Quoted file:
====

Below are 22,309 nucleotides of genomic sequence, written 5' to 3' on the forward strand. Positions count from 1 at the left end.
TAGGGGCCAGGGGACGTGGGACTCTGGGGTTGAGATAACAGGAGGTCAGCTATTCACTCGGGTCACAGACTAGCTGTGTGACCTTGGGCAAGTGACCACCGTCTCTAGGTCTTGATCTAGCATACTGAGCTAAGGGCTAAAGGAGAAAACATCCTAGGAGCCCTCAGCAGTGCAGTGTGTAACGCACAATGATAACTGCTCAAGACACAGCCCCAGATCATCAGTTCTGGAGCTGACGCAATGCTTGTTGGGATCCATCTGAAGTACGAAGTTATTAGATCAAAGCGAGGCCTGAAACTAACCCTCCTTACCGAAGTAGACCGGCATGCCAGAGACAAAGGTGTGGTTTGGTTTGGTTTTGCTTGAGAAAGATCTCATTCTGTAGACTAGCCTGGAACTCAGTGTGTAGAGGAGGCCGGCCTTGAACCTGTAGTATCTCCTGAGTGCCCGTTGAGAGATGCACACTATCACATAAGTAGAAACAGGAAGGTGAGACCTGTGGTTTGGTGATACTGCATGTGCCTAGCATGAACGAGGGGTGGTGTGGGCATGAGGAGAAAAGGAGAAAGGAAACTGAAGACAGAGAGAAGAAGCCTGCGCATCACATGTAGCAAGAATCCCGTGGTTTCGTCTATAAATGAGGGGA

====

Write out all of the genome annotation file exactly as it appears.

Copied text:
Below are 22,309 nucleotides of genomic sequence, written 5' to 3' on the forward strand. Positions count from 1 at the left end.
TAGGGGCCAGGGGACGTGGGACTCTGGGGTTGAGATAACAGGAGGTCAGCTATTCACTCGGGTCACAGACTAGCTGTGTGACCTTGGGCAAGTGACCACCGTCTCTAGGTCTTGATCTAGCATACTGAGCTAAGGGCTAAAGGAGAAAACATCCTAGGAGCCCTCAGCAGTGCAGTGTGTAACGCACAATGATAACTGCTCAAGACACAGCCCCAGATCATCAGTTCTGGAGCTGACGCAATGCTTGTTGGGATCCATCTGAAGTACGAAGTTATTAGATCAAAGCGAGGCCTGAAACTAACCCTCCTTACCGAAGTAGACCGGCATGCCAGAGACAAAGGTGTGGTTTGGTTTGGTTTTGCTTGAGAAAGATCTCATTCTGTAGACTAGCCTGGAACTCAGTGTGTAGAGGAGGCCGGCCTTGAACCTGTAGTATCTCCTGAGTGCCCGTTGAGAGATGCACACTATCACATAAGTAGAAACAGGAAGGTGAGACCTGTGGTTTGGTGATACTGCATGTGCCTAGCATGAACGAGGGGTGGTGTGGGCATGAGGAGAAAAGGAGAAAGGAAACTGAAGACAGAGAGAAGAAGCCTGCGCATCACATGTAGCAAGAATCCCGTGGTTTCGTCTATAAATGAGGGGA